Vidyard recently published an infographic that cleverly maps 12 types of video productions (explainers, product info, chalk talks, personalized, etc.) to the customer life cycle and suggests appropriate levels of production values for each genre. It’s worth a look. But this “generic” approach to video is mostly geared to marketing content that is essentially promotional. I don’t think this approach works as well when it comes to video content for sales enablement.
Marketing content vs. sales content
CSO Insights research director Tamara Schenk, an authority on sales enablement, has noted that salespeople often complain that the content they’re given to work with is too product-oriented. She says “it doesn’t help them engage on the level of business challenges, and doesn’t help them engage in different industries.”
The CSO Insights 2016 Sales Enablement Optimization Study backs this up with the finding that the quality and quantity of content has a remarkable impact (±15%) on quota and revenue plan attainment, adding that it’s a dangerous illusion to reduce the required sales content to only “marketing content.”
Sales enablement content types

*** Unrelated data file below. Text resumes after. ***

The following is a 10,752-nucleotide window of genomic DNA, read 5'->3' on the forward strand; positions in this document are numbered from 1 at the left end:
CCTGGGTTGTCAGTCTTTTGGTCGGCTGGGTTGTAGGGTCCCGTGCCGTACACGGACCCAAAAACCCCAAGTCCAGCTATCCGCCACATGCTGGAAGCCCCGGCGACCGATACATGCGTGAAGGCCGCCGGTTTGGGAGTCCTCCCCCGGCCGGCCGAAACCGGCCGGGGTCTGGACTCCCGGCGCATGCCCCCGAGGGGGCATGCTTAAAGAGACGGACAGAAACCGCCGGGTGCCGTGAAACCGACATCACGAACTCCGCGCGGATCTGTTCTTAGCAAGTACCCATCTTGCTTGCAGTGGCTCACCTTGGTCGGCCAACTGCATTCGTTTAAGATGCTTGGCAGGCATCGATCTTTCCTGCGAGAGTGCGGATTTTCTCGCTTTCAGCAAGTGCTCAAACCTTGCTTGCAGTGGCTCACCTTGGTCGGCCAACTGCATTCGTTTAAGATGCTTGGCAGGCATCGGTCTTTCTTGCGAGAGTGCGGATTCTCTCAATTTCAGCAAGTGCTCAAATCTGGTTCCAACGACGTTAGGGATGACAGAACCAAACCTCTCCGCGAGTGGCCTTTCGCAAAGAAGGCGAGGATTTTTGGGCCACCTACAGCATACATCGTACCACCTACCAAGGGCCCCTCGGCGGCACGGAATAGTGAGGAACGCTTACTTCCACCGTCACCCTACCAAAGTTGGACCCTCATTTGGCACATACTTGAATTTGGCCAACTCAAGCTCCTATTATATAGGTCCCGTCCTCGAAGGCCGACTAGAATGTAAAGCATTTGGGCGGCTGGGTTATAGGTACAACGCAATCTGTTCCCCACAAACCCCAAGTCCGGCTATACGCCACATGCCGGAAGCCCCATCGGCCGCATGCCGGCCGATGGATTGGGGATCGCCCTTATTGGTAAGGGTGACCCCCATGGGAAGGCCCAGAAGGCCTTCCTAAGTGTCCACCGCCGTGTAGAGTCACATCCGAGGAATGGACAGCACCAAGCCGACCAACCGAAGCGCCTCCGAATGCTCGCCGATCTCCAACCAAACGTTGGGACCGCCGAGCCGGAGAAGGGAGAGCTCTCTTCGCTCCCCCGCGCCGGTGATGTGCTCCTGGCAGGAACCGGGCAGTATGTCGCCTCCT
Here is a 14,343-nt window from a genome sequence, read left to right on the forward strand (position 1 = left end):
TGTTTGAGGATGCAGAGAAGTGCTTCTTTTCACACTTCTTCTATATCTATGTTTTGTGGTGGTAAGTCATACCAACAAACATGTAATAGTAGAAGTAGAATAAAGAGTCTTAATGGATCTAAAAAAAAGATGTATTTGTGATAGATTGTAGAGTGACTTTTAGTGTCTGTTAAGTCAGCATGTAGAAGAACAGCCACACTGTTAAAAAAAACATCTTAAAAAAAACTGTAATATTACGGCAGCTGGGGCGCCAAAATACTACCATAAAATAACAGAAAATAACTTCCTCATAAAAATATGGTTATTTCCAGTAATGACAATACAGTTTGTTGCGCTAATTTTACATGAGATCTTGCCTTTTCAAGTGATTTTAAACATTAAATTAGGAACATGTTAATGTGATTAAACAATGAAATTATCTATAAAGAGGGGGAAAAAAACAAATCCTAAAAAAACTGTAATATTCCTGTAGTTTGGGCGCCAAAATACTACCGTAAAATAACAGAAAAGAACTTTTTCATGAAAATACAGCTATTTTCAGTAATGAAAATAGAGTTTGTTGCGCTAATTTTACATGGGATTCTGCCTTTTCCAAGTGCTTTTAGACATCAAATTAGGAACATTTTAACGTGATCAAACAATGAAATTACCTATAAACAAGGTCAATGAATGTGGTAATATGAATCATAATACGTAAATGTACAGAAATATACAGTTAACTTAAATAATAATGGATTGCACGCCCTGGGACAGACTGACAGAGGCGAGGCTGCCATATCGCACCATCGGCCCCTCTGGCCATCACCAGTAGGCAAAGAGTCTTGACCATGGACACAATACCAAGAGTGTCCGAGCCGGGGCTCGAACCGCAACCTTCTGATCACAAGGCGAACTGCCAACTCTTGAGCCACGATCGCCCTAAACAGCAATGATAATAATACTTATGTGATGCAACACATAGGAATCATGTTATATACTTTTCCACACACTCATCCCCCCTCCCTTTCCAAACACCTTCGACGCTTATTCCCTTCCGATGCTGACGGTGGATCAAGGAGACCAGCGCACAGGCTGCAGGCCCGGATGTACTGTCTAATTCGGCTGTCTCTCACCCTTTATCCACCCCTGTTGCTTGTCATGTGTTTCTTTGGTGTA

Here are the types of content used in sales enablement considered the survey:
- email templates
- white papers
- product collateral
- needs analysis template
- customer case studies
- sales presentations
- tech presentations
All these items are used throughout the customer journey. Templates and white papers (65.3%) are the most used items during the prospecting phase. The others tend to be used more in later phases of the customer journey.
How to use video for sales enablement
While video is not broken out as a separate category, this list is an excellent starting point for thinking about how and when to use video. For starters, the quality of any of these content types could be significantly improved with the addition of a video component—a simple process animation or a subject matter expert interview, for example—can enliven just about any text-based, online, or in-person communication.
On the issue of engaging with different industries, it’s not difficult to create multiple versions of a video, as long as you plan for it.
As to specific business challenges, these can be addressed if your approach to video (and other content) is based on a more conversational model. Of course, to imagine your sales and marketing content as elements of an ongoing dialogue, you’ll need to have a handle on the customer journey. That’s how you figure out what needs explaining. Some of these explanations will be right for video, such as answers to frequently asked questions, customer use-cases, and product feature demos. I call short videos that enable a customer to understand something he didn’t understand a minute ago CX videos because they’re purpose-built for one-to-one engagement and a better customer experience.